One of British Columbia's most senior federal cabinet ministers says Ottawa won't be taking sides in a standoff between Vancouver region mayors and the provincial government over a planned $3.5-billion bridge across the Fraser River.
Premier Christy Clark is touting the 10-lane bridge between Richmond and Delta, but area mayors have collectively declared their opposition to the three-kilometre-long project, saying planning has been insufficient for the megaproject.
Defence Minister Harjit Sajjan, a Vancouver MP, said on Monday he's leaving it to the mayors and province to figure out what's next for the bridge, which would replace the 57-year-old George Massey Tunnel.
But while the mayors have collectively declared their opposition to the project, saying planning has been insufficient, one acknowledges that the B.C. government can do what it likes, no matter how stiff the opposition.
When asked about the disagreement, Mr. Sajjan said Ottawa will wait for provinces and municipalities to agree on projects, such as this, that might warrant federal financial support.
"The provinces and municipalities will resolve their differences in their way, but we're not going to be picking and choosing those various projects," he said in an interview. "We're going to be providing the supporting function when it comes to our infrastructure dollars that we're going to be investing all across the country."
Mr. Sajjan's comments come after the mayors of Metro Vancouver last week formally said they were united in opposition against the proposed bridge, issuing a report that lists a number of objections to the project.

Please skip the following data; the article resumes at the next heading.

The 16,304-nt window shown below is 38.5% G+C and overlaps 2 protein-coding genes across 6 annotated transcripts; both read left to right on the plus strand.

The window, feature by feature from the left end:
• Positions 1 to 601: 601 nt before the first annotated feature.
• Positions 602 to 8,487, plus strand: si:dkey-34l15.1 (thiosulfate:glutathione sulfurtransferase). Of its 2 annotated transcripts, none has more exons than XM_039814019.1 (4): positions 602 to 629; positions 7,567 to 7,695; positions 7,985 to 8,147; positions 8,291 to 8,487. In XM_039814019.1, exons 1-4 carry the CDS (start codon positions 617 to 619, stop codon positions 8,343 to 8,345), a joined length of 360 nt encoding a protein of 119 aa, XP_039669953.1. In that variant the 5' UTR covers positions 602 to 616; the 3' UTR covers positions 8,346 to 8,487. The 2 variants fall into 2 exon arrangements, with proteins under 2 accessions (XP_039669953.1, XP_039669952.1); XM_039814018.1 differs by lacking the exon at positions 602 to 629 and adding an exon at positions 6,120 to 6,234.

"History has demonstrated the world over, you can't reduce congestion by simply building more roads. This project represents an expansion of car-oriented infrastructure and diverts crucial funds from transportation projects that support the regional growth strategy," Greg Moore, chair of Metro Vancouver, said in a statement.
Mayors object to various issues concerning the bridge, including "insufficient consideration" of alternatives such as a new tunnel, a failure to integrate the project into the regional growth strategy and transportation network, downloading road-improvement costs onto municipalities, and a lack of transparency and consultation on the design and business case.
Ottawa's sideline approach left one regional mayor deeply disappointed, even as he said he was mindful of the federal government's caution.
"I can totally understand where the feds are coming from. They don't want to get into the middle of this and pick sides," said North Vancouver Mayor Darrell Mussatto, who chairs the utilities committee for Metro Vancouver. "I think they're hoping that we can resolve the issues ourselves."
Mr. Mussatto noted that Metro Vancouver has asked the federal Environment Minister to order an environmental assessment review. But he said the mayors are "in a very, very weak position," with no means to head off the provincial Liberal government.
"We have very few tools to do anything other than make it known that this is heading in the wrong direction and we really want to collaborate with [the province]," he said. "It points to the vulnerability of municipal governments. We're very vulnerable to any decision the provincial government makes."
The B.C. government has said the Massey Tunnel is nearing the end of its life unless there are renovations to lighting, ventilation and other systems. They province also notes that the tunnel would suffer serious damage in a major earthquake, cutting off a major transportation corridor.
"A bridge will remove what is currently the worst traffic bottleneck in B.C. and eliminate over one million hours of vehicle idling each year – improving air quality in the region and cutting down on the greenhouse emissions churned out by idling cars," said a statement issued last week from Transportation Minister Todd Stone.
Mr. Stone said the province has held three rounds of detailed consultation over the last four years on the project, which would take five years to build.